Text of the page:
Read this excellent article about the making of Zork, the iconic 1977 text adventure

Originally published at: Read this excellent article about the making of Zork, the iconic 1977 text adventure | Boing Boing

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But a player base consisting almost entirely of university hackers expected challenging problems: too simple, and they would have stopped playing. Today’s games are made for broader audiences used to far less friction.

There was also a nice community aspect of sharing hints with friends, and those hints travelling across the country by literal word of mouth. Some of the puzzles and tasks may have been esoteric, but there the diversity of skills and knowledge in that player base meant that someone would eventually figure them all out.


If anyone needs a time sink, Jimmy Maher’s ‘Digital Antiquarian’ is a treasure trove of stories about interactive fiction from the mid-1970s onwards:

The original ‘Adventure’: » Will Crowther’s Adventure, Part 1 The Digital Antiquarian

and the original ‘Zork’: » Zork on the PDP-10 The Digital Antiquarian

I’m still blown away that my humble Commodore 64 was running a virtual machine when I played (badly) those Infocom games - all in less memory than a modern email.


Zork wasn’t my first adventure game, but it was Infocom’s games that made the biggest impression on me.

Zork was groundbreaking in many ways and was a lot of fun, but yes it was brutal and unforgiving. A not uncommon trait of games back then. A lot of the anachronisms mentioned in the article were also common in games of that period. Many of Infocom’s later games are far better in terms of both playability and consistency. Many of them are also very underappreciated as Zork gets all the glory for being the first of them.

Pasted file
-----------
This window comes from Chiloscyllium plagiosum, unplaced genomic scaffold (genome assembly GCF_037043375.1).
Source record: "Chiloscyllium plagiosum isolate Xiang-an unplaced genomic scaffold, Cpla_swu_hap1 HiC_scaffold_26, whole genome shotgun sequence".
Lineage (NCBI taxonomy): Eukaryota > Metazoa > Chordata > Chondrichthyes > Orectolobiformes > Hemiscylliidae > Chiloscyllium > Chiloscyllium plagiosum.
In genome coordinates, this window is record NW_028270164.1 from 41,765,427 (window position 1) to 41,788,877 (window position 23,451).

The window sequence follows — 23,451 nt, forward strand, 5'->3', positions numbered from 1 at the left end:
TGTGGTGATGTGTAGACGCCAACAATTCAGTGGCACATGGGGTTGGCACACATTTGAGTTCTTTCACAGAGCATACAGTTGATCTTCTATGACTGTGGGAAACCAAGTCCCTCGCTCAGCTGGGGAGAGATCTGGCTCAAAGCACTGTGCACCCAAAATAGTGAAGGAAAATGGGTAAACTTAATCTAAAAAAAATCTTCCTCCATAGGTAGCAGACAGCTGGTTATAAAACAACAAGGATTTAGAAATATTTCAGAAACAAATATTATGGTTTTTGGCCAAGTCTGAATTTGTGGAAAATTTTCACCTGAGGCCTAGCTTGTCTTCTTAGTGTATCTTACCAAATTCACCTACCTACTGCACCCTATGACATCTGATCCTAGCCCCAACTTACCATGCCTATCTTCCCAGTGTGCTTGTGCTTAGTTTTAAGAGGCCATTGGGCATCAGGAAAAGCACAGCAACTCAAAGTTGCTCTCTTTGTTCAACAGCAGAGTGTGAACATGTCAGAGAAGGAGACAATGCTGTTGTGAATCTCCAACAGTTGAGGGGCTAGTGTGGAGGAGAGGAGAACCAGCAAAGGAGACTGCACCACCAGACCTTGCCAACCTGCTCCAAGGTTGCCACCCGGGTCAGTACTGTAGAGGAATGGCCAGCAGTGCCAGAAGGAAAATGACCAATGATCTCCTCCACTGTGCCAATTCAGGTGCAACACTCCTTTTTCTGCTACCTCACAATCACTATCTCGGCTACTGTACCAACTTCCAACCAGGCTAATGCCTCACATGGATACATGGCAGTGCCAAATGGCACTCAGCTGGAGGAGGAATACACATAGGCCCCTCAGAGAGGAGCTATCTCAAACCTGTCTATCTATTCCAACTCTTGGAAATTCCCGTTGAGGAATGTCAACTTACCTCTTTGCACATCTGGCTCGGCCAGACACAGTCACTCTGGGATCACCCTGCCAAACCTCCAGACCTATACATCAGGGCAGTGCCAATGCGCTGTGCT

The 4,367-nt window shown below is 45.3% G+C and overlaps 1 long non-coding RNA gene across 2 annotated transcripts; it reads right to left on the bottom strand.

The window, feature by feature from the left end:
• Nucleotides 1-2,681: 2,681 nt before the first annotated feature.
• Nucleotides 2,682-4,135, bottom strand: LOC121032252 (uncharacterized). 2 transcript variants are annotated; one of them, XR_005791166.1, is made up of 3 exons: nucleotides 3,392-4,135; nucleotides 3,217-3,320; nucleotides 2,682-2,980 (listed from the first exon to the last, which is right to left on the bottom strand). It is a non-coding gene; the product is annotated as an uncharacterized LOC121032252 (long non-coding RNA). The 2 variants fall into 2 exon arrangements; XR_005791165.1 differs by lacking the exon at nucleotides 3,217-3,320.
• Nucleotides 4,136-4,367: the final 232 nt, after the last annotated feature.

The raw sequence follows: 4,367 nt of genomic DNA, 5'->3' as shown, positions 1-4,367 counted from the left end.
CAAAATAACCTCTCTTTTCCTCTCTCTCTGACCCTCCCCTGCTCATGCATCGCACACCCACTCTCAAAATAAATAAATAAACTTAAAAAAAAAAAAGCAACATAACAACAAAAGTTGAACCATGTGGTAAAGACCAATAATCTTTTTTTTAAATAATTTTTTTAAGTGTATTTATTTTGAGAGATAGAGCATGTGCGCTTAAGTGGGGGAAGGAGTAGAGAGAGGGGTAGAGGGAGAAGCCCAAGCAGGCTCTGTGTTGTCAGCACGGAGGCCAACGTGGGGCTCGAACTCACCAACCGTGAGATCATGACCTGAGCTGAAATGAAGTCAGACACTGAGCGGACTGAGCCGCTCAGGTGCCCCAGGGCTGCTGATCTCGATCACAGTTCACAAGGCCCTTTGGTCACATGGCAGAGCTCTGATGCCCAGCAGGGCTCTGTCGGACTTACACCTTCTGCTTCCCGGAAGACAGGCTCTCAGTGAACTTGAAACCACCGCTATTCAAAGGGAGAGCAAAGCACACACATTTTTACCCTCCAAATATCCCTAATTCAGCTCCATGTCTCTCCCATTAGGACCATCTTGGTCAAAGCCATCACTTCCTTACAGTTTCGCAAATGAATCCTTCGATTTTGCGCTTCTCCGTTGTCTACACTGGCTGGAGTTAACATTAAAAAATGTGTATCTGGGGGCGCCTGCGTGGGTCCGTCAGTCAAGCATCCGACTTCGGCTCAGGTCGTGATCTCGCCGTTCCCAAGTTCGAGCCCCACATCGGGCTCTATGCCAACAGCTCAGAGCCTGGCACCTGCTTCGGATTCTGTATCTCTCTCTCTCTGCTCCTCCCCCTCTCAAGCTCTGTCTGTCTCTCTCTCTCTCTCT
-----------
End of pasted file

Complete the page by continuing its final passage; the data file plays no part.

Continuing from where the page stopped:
The z-machine itself, which the article over-simplifies in calling it “Zork’s engine”, was a brilliant bit of computing.


All I remember was the reaction to the command “molest corpses”. And those solutions were nothing compared to stuff in “The Pawn” or even H2G2 (“show the door both tea and not-tea”?)


I recall playing Zork on an IBM 370 mainframe running VM in the late 1980s. (I’m sure we were not supposed to!)

It was a very tedious game.

I spent years playing H2G2, and eventually had to resort to spoilers to beat it. Still one of my favorite games of all time.


i played it on both my university’s dec vax 11 mainframe and on a friends altair kit computer.

it was diverting if not exactly fun.

my friend with the altair printed out the code for the game to try to figure out how to get through it.


What he meant was that Zork itself runs in a virtual machine. All Infocom games were written for a theoretical computer called the z-machine. The game executable you launch was really a virtual machine implementation of the z-machine and the “game” was in a bytecode file shipped with the executable. This allowed Infocom to publish all their games on the many many platforms available back then.

They only needed to write the interpreter for each platform once, and each game was written once and compiled into bytecode and shipped with the appropriate interpreter for a platform. Write once, run anywhere! Over a decade before Java existed.

The z-machine was, I believe, also the first recorded use of virtual memory (paging) on a microcomputer.


Another one from that era:


Did Eddie Murphy know this game?

“VM” was the other IBM mainframe operating system - the one that wasn’t MVS - in those days. Used internally in IBM for many things, including the office system (email, calendar, etc).

It was indeed a system called Virtual Machine and it did exactly what you might think.

I’m aware. Zork itself is also (always) in a virtual machine, so you were running a vm inside a vm.

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